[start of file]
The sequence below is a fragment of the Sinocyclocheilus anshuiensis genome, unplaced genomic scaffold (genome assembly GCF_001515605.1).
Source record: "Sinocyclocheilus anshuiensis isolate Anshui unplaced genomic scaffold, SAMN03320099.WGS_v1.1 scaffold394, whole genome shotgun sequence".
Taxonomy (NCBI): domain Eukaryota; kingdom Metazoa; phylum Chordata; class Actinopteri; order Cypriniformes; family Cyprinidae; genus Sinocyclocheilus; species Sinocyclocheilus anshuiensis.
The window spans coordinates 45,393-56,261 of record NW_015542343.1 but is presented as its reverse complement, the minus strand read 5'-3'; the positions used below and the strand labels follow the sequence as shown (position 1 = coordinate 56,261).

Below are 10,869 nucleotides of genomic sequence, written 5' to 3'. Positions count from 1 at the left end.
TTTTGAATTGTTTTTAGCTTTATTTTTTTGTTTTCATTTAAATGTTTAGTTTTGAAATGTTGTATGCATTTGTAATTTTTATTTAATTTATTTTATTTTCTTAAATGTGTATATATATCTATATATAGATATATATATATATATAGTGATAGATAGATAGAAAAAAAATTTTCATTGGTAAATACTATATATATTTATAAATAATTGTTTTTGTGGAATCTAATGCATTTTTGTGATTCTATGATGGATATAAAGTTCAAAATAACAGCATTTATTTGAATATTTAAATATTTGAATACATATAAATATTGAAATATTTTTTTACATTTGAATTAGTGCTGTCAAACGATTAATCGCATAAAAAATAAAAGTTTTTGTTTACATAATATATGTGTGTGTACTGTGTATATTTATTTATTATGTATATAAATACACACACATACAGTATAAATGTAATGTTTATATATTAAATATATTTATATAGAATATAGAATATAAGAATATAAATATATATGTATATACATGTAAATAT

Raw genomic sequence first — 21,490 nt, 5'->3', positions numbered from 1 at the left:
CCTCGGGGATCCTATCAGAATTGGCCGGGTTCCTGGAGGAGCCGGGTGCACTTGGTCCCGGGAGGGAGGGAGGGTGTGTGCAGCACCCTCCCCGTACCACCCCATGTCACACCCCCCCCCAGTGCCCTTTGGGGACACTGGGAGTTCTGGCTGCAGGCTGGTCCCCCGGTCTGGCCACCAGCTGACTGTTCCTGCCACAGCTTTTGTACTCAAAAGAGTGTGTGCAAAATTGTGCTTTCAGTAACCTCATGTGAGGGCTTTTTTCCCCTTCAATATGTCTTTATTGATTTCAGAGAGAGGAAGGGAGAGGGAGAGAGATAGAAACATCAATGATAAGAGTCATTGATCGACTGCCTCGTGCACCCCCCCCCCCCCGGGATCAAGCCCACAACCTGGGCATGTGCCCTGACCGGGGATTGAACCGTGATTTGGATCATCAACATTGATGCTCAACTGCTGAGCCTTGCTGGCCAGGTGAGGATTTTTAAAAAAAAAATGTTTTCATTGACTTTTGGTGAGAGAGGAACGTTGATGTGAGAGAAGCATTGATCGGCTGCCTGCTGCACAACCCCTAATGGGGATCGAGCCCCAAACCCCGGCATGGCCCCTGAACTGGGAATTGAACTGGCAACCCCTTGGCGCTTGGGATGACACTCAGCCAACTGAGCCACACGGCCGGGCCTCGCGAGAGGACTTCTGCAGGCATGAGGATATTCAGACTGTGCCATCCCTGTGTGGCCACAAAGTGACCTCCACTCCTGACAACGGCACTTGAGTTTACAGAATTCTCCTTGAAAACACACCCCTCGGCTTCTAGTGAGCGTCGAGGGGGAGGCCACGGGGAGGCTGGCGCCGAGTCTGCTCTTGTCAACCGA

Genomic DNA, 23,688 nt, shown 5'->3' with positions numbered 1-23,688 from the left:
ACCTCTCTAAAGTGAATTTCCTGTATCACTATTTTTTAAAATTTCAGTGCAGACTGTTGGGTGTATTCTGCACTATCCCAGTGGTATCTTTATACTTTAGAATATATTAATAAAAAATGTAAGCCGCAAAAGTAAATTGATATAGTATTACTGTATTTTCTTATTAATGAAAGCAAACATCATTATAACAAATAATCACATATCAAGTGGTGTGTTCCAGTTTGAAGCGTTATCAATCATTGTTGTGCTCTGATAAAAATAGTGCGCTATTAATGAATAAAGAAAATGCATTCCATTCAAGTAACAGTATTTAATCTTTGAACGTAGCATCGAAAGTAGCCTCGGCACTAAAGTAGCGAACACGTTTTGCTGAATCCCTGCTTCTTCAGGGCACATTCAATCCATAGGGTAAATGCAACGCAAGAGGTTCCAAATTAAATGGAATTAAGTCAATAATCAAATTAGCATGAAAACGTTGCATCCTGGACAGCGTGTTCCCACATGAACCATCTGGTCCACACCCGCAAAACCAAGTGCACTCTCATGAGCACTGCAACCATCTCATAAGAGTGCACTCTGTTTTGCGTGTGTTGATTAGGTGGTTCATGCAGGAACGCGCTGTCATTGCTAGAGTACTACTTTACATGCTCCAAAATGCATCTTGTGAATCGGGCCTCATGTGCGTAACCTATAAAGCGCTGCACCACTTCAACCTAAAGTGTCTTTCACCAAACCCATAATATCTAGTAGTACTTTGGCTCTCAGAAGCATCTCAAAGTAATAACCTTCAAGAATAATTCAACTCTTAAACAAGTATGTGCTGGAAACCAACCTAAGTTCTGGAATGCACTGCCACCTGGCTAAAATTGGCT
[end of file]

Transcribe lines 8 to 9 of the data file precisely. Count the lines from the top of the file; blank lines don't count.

CCTCGGGGATCCTATCAGAATTGGCCGGGTTCCTGGAGGAGCCGGGTGCACTTGGTCCCGGGAGGGAGGGAGGGTGTGTGCAGCACCCTCCCCGTACCACCCCATGTCACACCCCCCCCCAGTGCCCTTTGGGGACACTGGGAGTTCTGGCTGCAGGCTGGTCCCCCGGTCTGGCCACCAGCTGACTGTTCCTGCCACAGCTTTTGTACTCAAAAGAGTGTGTGCAAAATTGTGCTTTCAGTAACCTCATGTGAGGGCTTTTTTCCCCTTCAATATGTCTTTATTGATTTCAGAGAGAGGAAGGGAGAGGGAGAGAGATAGAAACATCAATGATAAGAGTCATTGATCGACTGCCTCGTGCACCCCCCCCCCCCCGGGATCAAGCCCACAACCTGGGCATGTGCCCTGACCGGGGATTGAACCGTGATTTGGATCATCAACATTGATGCTCAACTGCTGAGCCTTGCTGGCCAGGTGAGGATTTTTAAAAAAAAAATGTTTTCATTGACTTTTGGTGAGAGAGGAACGTTGATGTGAGAGAAGCATTGATCGGCTGCCTGCTGCACAACCCCTAATGGGGATCGAGCCCCAAACCCCGGCATGGCCCCTGAACTGGGAATTGAACTGGCAACCCCTTGGCGCTTGGGATGACACTCAGCCAACTGAGCCACACGGCCGGGCCTCGCGAGAGGACTTCTGCAGGCATGAGGATATTCAGACTGTGCCATCCCTGTGTGGCCACAAAGTGACCTCCACTCCTGACAACGGCACTTGAGTTTACAGAATTCTCCTTGAAAACACACCCCTCGGCTTCTAGTGAGCGTCGAGGGGGAGGCCACGGGGAGGCTGGCGCCGAGTCTGCTCTTGTCAACCGA

Genomic DNA, 23,688 nt, shown 5'->3' with positions numbered 1-23,688 from the left: